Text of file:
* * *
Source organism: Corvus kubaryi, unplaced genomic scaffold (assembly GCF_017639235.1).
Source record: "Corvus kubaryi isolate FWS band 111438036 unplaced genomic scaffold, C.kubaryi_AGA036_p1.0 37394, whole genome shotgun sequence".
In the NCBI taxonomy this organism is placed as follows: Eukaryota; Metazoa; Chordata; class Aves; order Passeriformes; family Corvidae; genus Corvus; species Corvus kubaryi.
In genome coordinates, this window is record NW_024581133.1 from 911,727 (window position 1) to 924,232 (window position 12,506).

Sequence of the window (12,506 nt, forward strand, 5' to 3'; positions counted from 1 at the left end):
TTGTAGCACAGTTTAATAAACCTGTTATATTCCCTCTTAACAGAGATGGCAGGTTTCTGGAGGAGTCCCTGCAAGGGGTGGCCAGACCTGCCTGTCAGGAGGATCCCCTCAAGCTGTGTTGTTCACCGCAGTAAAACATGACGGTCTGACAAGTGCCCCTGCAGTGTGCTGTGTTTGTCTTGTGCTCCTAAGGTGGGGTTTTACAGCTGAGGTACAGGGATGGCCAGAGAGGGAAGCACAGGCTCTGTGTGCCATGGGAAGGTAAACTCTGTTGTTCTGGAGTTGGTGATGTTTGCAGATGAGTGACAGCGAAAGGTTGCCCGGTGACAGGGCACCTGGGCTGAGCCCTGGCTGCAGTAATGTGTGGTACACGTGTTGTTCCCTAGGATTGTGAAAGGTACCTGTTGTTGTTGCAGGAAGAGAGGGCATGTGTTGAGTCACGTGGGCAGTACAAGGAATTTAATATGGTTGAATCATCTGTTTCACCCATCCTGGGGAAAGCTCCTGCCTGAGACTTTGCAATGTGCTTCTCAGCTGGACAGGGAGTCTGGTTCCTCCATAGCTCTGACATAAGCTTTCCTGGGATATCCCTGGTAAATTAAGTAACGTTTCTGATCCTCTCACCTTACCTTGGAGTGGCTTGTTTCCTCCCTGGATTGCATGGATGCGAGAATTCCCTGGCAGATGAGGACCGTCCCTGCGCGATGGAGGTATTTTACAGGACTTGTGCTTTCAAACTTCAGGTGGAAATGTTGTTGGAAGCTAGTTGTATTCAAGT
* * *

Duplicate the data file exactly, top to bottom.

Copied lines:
Source organism: Corvus kubaryi, unplaced genomic scaffold (assembly GCF_017639235.1).
Source record: "Corvus kubaryi isolate FWS band 111438036 unplaced genomic scaffold, C.kubaryi_AGA036_p1.0 37394, whole genome shotgun sequence".
In the NCBI taxonomy this organism is placed as follows: Eukaryota; Metazoa; Chordata; class Aves; order Passeriformes; family Corvidae; genus Corvus; species Corvus kubaryi.
In genome coordinates, this window is record NW_024581133.1 from 911,727 (window position 1) to 924,232 (window position 12,506).

Sequence of the window (12,506 nt, forward strand, 5' to 3'; positions counted from 1 at the left end):
TTGTAGCACAGTTTAATAAACCTGTTATATTCCCTCTTAACAGAGATGGCAGGTTTCTGGAGGAGTCCCTGCAAGGGGTGGCCAGACCTGCCTGTCAGGAGGATCCCCTCAAGCTGTGTTGTTCACCGCAGTAAAACATGACGGTCTGACAAGTGCCCCTGCAGTGTGCTGTGTTTGTCTTGTGCTCCTAAGGTGGGGTTTTACAGCTGAGGTACAGGGATGGCCAGAGAGGGAAGCACAGGCTCTGTGTGCCATGGGAAGGTAAACTCTGTTGTTCTGGAGTTGGTGATGTTTGCAGATGAGTGACAGCGAAAGGTTGCCCGGTGACAGGGCACCTGGGCTGAGCCCTGGCTGCAGTAATGTGTGGTACACGTGTTGTTCCCTAGGATTGTGAAAGGTACCTGTTGTTGTTGCAGGAAGAGAGGGCATGTGTTGAGTCACGTGGGCAGTACAAGGAATTTAATATGGTTGAATCATCTGTTTCACCCATCCTGGGGAAAGCTCCTGCCTGAGACTTTGCAATGTGCTTCTCAGCTGGACAGGGAGTCTGGTTCCTCCATAGCTCTGACATAAGCTTTCCTGGGATATCCCTGGTAAATTAAGTAACGTTTCTGATCCTCTCACCTTACCTTGGAGTGGCTTGTTTCCTCCCTGGATTGCATGGATGCGAGAATTCCCTGGCAGATGAGGACCGTCCCTGCGCGATGGAGGTATTTTACAGGACTTGTGCTTTCAAACTTCAGGTGGAAATGTTGTTGGAAGCTAGTTGTATTCAAGT